Special Report: Global Financial Crisis
Special Report: China's Development
by Li Jie, Ding Yi, Du Jing
BEIJING, March 24 (Xinhua) -- It is important for
nations to shun protectionism and coordinate efforts to establish an open global
trade system, seven world political leaders and business elites told Xinhua on
the sidelines of the China Development Forum 2009.
Murilo Portugal, deputy-managing director of the
International Monetary Fund, said it was very important that the leaders of the
G20 made a common pledge last November in Washington to not take protectionist
"If they didn't make the pledge, the situation would
have been worse now," he said, adding that an early conclusion of the Doha Round
of talks is of great importance to boost trade liberalization and shore up
confidence in the global economy.
"But what is needed to improve the situation, I think
it is basically two things," Portugal said. "One is to move ahead with the
reform of financial system. And second, to maintain the accommodation of
monetary policies, fiscal policies, stimulus policies by those countries which
have the fiscal space to do so."
Nobel Prize winner Joseph Stiglitz, a professor at
Columbia University, said "it's very important for world leaders to honor the
spirit that they should not have protectionism. But there are protectionist
measures already. Seventeen of the G20 countries have undertaken them since G20
summit last November. So, clearly, something more needs to be done."
"Protectionism is a real risk at the economy," said
Ian Davis, global managing director of McKinsey and Company. "Protectionism
destroys jobs, destroys wealth, and also increases the risk of geopolitical
tension and the risk of terrorism."
"When there is economic stress and people find
themselves in economic difficulty, there is a tendency to pull back and to say
we're going to engage in protecting area industries. I think that is
understandable, but it's a wrong policy," said William Cohen, former U.S.
secretary of defense, citing the "Buy American" clause in the U.S. stimulus
"It's certainly bad for economics, bad for politics
ultimately...so I want to speak out against protectionism, against this kind of
nationalism," said Cohen, who is currently chairman and CEO of the Cohen Group.
"The goal of the Doha Round negotiations and other
types of economic summits is to reduce trade barriers, not to add them. It's a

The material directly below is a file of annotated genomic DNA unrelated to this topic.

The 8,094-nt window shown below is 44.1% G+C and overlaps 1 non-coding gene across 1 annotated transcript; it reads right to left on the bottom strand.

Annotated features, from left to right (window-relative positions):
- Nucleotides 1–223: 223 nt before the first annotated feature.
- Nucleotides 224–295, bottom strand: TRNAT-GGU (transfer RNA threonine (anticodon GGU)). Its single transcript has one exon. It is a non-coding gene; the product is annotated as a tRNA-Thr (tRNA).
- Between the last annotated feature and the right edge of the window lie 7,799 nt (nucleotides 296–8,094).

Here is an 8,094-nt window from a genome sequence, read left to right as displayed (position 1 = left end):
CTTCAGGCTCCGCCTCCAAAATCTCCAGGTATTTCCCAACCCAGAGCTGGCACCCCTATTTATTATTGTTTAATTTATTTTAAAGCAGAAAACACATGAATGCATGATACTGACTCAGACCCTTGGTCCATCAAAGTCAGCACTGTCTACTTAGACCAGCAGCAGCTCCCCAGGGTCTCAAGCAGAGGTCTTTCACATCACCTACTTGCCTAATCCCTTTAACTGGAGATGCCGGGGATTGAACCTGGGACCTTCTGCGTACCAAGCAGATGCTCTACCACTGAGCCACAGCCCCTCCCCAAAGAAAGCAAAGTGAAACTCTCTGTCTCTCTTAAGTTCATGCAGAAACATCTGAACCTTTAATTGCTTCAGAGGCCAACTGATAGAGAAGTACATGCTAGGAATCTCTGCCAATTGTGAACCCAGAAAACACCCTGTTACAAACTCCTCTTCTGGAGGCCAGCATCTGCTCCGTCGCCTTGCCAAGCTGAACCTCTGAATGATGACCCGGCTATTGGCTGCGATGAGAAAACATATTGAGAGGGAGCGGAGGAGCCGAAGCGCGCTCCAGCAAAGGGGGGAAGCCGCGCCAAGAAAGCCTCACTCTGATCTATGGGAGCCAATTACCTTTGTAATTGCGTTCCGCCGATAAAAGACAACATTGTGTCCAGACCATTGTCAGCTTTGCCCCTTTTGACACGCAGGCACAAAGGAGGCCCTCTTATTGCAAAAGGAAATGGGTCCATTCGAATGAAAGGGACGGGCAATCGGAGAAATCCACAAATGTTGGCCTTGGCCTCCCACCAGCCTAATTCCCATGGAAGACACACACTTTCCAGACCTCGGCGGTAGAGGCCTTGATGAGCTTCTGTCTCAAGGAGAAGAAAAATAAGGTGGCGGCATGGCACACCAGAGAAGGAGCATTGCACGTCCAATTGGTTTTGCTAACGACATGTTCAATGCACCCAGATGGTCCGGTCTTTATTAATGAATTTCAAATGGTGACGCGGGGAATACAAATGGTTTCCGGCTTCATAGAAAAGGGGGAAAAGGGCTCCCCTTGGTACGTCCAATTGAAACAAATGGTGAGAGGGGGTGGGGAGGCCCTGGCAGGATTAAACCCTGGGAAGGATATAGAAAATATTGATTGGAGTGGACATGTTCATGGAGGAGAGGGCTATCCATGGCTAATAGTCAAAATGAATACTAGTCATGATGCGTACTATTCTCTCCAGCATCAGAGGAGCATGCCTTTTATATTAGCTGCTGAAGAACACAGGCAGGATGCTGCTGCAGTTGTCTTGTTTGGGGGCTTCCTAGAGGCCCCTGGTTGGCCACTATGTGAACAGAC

very difficult time. The G20 is going to talk about not resorting to
protectionism at the time of economic stress," he added.
Zheng Yongnian, director of the East Asia Institute
at the National University of Singapore, called on all countries and regions to
enhance cooperation to eliminate trade barriers and build a reciprocal win-win
world trade system.
"An open and fair trade system is important in
fighting protectionism, which is also a major goal that G20 should achieve," he
Talking about resisting protectionism on theoretical
and philosophical levels is not enough, he said, noting that only
system-building can solve the problem.
Dirk Messner, director of the German Development
Institute, said the G20summit in London next week should publish "a strong
statement to avoid any protectionism.
He added that it is also important to conclude the
Doha Round of talks in 2009 to avoid any new manners of protectionism.
Masahiko Aoki, an honorary professor at Stanford
University, said that although the economic crisis is unfortunate, it gave birth
to a new way of cooperation, such as the upcoming G20 summit.
The G20 summit will bring together advanced economies
and emerging ones such as China, India and Russia and will be a good platform
for discussions, said Aoki, director of the Virtual Center for Advanced Studies
in Institution, Tokyo Foundation.
"By this way I think protectionism sentiment is going
to be controlled," he said. "Protectionism usually comes from special interest
groups of economy, like automobile industry and agriculture. International
pressure is very important. It can provide a good instrument for politicians to
deal with domestic interest groups."